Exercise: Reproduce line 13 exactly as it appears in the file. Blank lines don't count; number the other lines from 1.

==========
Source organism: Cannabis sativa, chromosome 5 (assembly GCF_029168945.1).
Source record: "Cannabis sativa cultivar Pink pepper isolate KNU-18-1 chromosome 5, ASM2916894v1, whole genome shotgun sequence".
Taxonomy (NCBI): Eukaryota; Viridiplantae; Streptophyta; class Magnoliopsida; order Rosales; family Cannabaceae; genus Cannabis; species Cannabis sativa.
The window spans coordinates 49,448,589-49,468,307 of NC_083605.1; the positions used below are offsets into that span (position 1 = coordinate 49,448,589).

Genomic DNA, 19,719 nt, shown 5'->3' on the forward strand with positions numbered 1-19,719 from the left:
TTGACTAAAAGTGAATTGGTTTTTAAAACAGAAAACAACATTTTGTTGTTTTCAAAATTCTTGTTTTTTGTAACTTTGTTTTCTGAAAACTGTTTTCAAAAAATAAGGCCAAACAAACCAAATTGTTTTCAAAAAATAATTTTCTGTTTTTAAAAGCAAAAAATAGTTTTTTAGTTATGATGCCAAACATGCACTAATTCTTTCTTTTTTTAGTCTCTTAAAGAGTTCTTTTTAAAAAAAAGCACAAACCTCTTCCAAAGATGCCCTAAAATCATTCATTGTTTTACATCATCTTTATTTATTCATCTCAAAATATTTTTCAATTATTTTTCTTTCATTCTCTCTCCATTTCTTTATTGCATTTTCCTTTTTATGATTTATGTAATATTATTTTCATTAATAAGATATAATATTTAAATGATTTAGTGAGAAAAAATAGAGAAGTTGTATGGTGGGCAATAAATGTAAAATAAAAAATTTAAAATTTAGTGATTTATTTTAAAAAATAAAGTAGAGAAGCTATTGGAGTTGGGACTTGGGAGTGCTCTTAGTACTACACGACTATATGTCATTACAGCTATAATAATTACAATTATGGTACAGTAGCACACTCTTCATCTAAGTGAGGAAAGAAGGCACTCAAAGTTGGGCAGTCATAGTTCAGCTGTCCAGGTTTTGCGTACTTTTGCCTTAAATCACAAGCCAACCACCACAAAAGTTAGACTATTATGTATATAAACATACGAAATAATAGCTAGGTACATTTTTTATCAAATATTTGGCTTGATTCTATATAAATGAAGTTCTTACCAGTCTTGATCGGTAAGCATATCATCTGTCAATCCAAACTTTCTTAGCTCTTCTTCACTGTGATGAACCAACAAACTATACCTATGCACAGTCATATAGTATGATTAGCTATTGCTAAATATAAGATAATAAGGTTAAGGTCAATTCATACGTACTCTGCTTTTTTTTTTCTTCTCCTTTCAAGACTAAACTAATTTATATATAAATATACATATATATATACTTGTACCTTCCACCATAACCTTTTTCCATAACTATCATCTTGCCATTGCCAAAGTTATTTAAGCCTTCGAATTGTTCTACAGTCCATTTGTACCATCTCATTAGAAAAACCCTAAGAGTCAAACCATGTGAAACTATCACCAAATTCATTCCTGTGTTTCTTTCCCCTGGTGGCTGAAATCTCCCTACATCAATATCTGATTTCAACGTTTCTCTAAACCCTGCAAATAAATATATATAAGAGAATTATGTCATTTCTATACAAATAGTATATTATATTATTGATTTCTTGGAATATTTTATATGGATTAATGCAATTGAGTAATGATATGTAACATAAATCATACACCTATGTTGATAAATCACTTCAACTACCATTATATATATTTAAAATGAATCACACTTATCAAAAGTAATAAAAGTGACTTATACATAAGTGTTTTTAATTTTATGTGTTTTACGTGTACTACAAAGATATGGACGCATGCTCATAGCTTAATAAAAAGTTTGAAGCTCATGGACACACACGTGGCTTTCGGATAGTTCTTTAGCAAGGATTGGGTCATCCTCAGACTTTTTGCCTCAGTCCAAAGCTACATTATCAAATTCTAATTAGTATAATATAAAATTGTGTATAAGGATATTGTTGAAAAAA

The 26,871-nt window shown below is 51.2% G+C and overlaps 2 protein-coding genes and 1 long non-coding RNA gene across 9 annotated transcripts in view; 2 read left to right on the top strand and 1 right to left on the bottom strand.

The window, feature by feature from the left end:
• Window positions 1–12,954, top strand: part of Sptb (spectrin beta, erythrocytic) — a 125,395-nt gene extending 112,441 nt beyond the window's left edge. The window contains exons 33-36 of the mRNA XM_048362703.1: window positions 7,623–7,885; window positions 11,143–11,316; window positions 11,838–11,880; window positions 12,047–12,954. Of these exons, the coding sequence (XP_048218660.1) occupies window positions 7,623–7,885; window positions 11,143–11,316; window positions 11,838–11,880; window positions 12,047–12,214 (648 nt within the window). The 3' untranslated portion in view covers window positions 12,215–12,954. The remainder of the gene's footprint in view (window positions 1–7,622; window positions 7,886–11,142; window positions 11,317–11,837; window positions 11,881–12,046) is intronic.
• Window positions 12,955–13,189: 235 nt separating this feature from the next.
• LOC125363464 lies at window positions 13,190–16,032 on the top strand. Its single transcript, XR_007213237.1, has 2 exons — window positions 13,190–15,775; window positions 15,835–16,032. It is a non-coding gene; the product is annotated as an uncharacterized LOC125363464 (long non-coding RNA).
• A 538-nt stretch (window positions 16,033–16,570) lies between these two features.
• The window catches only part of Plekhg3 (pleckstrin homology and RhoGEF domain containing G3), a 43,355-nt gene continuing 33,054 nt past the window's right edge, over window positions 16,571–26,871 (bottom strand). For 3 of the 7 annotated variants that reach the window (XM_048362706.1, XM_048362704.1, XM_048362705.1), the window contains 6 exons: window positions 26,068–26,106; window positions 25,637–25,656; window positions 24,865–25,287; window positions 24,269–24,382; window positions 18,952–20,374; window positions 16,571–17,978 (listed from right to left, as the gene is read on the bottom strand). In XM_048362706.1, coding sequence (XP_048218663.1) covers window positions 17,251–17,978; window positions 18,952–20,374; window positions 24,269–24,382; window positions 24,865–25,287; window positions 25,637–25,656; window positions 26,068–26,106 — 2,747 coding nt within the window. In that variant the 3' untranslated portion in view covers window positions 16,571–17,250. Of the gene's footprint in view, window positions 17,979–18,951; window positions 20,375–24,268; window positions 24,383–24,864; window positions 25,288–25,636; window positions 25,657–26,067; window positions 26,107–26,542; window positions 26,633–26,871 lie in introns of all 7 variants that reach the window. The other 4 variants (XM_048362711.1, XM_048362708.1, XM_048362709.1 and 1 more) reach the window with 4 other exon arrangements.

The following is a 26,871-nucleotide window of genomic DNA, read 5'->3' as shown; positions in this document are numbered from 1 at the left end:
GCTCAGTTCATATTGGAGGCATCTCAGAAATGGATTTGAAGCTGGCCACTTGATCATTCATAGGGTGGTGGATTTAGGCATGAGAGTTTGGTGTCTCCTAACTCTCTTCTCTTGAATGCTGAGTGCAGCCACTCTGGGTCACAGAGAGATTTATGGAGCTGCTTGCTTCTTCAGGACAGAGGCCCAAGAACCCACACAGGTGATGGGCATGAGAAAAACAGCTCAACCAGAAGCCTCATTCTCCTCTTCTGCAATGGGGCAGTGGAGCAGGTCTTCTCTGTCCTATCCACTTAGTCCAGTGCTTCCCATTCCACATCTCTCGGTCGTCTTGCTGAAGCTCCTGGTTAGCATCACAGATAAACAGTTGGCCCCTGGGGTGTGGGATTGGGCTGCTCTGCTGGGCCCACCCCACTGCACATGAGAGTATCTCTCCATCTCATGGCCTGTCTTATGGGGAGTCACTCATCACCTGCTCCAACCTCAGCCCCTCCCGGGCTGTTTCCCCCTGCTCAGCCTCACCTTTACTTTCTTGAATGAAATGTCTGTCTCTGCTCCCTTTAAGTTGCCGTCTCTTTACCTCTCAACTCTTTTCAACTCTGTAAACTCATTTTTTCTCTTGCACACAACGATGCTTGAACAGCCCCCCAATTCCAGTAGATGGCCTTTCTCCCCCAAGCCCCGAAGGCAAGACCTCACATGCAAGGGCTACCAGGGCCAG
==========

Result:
• The window catches only part of Plekhg3 (pleckstrin homology and RhoGEF domain containing G3), a 43,355-nt gene continuing 33,054 nt past the window's right edge, over window positions 16,571–26,871 (bottom strand). For 3 of the 7 annotated variants that reach the window (XM_048362706.1, XM_048362704.1, XM_048362705.1), the window contains 6 exons: window positions 26,068–26,106; window positions 25,637–25,656; window positions 24,865–25,287; window positions 24,269–24,382; window positions 18,952–20,374; window positions 16,571–17,978 (listed from right to left, as the gene is read on the bottom strand). In XM_048362706.1, coding sequence (XP_048218663.1) covers window positions 17,251–17,978; window positions 18,952–20,374; window positions 24,269–24,382; window positions 24,865–25,287; window positions 25,637–25,656; window positions 26,068–26,106 — 2,747 coding nt within the window. In that variant the 3' untranslated portion in view covers window positions 16,571–17,250. Of the gene's footprint in view, window positions 17,979–18,951; window positions 20,375–24,268; window positions 24,383–24,864; window positions 25,288–25,636; window positions 25,657–26,067; window positions 26,107–26,542; window positions 26,633–26,871 lie in introns of all 7 variants that reach the window. The other 4 variants (XM_048362711.1, XM_048362708.1, XM_048362709.1 and 1 more) reach the window with 4 other exon arrangements.